“Are you sure, sweetheart, that you want to be well?… Just so’s you’re sure, sweetheart, and ready to be healed, cause wholeness is no trifling matter. A lot of weight when you’re well.”
― Toni Cade Bambara, The Salt Eaters
My name is Lauren Anderson. I am an urban-educator and educational-consultant. For the past two years, I was based in an urban-school located in Kansas City, Missouri. Currently, I am a doctoral student in the field of Educational Leadership and Policy Students at the University of Kansas. Recently, I graduated with my Master’s in Curriculum and Instruction from the University of Missouri-Kansas City. Prior to my intentional path of seeking out a holistic and feminist approach to education, I received my Bachelor’s in English Literature and Language. In going through my undergraduate-program, I found myself struggling to breathe and to find healing in my coursework. My program lacked the narratives of those that’s been marginalized and de-centered, especially women of color. In being saved by a couple of Black Studies’ courses during this tumultuous time, I found healing in hearing the words of Black men and women through primary and secondary documents. These Black males and females became foundational for my current path of seeking wholeness and healing. I would read books by Maya Angelou, bell hooks, Malcolm X, Angela Davis, Octavia Butler, Sonia Sanchez, James Baldwin, Sandra Cisneros and etc. These beautiful ancestors keep me going and they’ve kept me going as I went through an undergraduate-program that upheld white-supremacy and patriarchy.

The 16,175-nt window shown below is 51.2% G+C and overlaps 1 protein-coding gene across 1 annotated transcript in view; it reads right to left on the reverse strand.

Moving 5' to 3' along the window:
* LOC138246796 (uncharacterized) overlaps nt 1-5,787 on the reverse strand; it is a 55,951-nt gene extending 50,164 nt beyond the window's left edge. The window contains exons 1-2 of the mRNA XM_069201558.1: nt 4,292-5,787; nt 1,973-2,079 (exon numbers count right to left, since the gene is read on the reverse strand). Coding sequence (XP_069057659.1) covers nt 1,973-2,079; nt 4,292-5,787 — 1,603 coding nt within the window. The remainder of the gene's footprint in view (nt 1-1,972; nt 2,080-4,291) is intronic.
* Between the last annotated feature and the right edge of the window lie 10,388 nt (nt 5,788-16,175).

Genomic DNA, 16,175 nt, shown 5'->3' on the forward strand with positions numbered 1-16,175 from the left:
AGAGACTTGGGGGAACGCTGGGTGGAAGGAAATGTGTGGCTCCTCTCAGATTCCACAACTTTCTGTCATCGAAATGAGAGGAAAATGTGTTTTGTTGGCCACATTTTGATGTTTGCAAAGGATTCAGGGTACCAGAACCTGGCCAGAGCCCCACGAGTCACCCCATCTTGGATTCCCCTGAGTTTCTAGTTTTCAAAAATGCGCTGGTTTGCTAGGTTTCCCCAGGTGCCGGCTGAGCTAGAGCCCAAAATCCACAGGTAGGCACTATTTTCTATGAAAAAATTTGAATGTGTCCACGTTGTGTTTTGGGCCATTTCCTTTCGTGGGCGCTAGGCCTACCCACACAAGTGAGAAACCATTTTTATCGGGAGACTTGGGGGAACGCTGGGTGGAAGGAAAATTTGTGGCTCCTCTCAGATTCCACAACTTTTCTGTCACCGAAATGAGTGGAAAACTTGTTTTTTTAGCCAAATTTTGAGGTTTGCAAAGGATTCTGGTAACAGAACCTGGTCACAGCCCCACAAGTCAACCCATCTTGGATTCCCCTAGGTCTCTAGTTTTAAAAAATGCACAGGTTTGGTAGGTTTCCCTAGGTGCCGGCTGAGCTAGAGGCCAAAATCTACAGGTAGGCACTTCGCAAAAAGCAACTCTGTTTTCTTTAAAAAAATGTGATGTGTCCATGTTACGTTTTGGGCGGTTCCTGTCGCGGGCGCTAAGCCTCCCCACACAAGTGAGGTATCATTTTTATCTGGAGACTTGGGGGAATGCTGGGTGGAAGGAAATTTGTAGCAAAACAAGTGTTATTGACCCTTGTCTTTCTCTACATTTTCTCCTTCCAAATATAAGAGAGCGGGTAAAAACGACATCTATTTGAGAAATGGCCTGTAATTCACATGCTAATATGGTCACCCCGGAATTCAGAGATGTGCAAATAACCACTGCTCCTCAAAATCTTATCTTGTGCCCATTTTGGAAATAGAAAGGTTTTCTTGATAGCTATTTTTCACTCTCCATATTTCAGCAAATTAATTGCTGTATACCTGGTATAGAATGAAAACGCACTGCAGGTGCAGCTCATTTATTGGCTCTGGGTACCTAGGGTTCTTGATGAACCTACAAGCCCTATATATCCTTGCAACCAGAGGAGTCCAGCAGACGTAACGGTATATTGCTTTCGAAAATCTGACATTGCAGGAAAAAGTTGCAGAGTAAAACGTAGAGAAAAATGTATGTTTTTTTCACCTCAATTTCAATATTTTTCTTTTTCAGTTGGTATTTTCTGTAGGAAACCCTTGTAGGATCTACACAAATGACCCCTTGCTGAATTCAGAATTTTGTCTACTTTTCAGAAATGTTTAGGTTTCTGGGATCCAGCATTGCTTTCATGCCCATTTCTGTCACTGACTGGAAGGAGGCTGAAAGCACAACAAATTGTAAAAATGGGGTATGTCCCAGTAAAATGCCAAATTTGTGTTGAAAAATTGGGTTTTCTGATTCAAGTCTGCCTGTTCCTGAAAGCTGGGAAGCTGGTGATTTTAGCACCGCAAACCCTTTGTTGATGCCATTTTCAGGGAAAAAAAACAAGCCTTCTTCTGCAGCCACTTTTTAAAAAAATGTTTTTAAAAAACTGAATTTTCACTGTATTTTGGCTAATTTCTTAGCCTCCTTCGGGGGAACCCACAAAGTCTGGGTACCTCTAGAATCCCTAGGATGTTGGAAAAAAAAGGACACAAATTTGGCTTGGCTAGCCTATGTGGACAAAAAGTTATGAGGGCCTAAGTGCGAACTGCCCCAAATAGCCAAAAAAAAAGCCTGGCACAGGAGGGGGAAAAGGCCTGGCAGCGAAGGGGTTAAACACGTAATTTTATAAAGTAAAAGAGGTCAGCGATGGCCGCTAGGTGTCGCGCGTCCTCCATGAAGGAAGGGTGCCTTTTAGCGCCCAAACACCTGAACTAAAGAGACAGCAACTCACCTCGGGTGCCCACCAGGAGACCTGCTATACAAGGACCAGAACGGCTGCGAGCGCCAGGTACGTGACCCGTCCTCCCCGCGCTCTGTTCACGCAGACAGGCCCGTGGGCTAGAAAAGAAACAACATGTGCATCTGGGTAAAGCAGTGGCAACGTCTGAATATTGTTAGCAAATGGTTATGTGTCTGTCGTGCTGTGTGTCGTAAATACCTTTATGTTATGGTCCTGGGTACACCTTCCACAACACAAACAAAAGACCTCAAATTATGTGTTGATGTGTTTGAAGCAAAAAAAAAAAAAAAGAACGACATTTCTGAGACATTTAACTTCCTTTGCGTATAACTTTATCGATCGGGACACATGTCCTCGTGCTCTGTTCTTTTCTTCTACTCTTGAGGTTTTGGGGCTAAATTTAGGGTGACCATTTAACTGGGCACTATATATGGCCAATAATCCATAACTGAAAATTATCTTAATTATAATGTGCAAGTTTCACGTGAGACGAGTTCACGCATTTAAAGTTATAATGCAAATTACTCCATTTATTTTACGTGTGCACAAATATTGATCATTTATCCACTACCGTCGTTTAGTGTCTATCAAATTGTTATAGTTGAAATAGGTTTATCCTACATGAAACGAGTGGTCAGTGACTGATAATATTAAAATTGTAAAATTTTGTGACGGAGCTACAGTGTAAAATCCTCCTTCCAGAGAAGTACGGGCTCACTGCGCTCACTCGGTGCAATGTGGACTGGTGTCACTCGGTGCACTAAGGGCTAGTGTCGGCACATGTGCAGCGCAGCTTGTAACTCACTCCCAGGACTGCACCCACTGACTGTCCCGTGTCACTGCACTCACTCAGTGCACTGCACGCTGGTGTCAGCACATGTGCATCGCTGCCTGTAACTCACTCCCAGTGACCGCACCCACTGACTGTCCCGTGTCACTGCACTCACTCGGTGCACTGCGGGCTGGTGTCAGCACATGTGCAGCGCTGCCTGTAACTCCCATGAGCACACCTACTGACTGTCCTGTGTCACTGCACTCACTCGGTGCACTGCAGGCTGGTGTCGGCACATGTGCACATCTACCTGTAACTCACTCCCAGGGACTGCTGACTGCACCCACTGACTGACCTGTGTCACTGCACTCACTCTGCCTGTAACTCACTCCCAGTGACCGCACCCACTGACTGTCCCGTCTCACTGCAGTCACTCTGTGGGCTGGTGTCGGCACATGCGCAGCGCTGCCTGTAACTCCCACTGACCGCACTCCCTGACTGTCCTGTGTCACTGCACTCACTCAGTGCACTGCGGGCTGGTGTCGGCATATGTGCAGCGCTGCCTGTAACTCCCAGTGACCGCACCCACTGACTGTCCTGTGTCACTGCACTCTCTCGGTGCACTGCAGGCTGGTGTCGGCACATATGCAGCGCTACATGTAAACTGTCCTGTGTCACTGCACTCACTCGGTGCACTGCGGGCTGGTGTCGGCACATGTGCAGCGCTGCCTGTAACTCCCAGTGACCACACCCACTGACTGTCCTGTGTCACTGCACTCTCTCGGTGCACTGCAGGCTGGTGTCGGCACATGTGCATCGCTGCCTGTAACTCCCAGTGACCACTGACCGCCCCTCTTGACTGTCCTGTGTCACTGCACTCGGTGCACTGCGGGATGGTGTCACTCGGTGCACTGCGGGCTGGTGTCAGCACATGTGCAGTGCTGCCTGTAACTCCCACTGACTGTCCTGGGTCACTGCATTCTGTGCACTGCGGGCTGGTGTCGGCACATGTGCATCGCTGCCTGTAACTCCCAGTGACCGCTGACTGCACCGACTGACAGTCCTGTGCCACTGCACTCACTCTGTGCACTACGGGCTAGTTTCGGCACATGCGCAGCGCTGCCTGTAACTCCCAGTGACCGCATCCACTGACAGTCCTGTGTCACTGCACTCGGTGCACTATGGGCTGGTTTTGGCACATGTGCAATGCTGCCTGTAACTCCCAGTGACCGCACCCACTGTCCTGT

In seeing that my Blackness wasn’t part of my undergraduate curriculum for my English department, I felt it was my duty to engage in work that would allow for Blackness and those of color to become centered, especially women. I knew that I wanted to occupy space. I wanted to know that my body, skin, and hair can take up space. I want to teach my students that they can engage in this work too. In seeking to move from a space of invisibility and marginalization, I seek to live in a way that is liberating and holistic. In being a practitioner of visionary feminism, I feel it is important to construct new, decolonized images and spaces for various identities to emerge. We must find enough language to speak our narratives. We must have the will to love outside of patriarchal domination and commit to loving each other.
My work is not to merely distribute information, but to engage in a critical dialogue on the intersection of race, class, and gender. In being able to have these conversations, we can move towards a state of healing. We can move towards a state of truly loving and understanding.
Phone number: (816)359-8938
In the words of black feminist bell hooks in her book Teaching to Transgress, “To educate as the practice of freedom is a way of teaching that anyone can learn. That learning process comes easiest to those of us who teach who also believe that there is an aspect of our vocation that is sacred; who believe that our work is not merely to share information but to share in the intellectual and spiritual growth of our students. To teach in a manner that respects and cares for the souls of our students is essential if we are to provide the necessary conditions where learning can most deeply and intimately begin”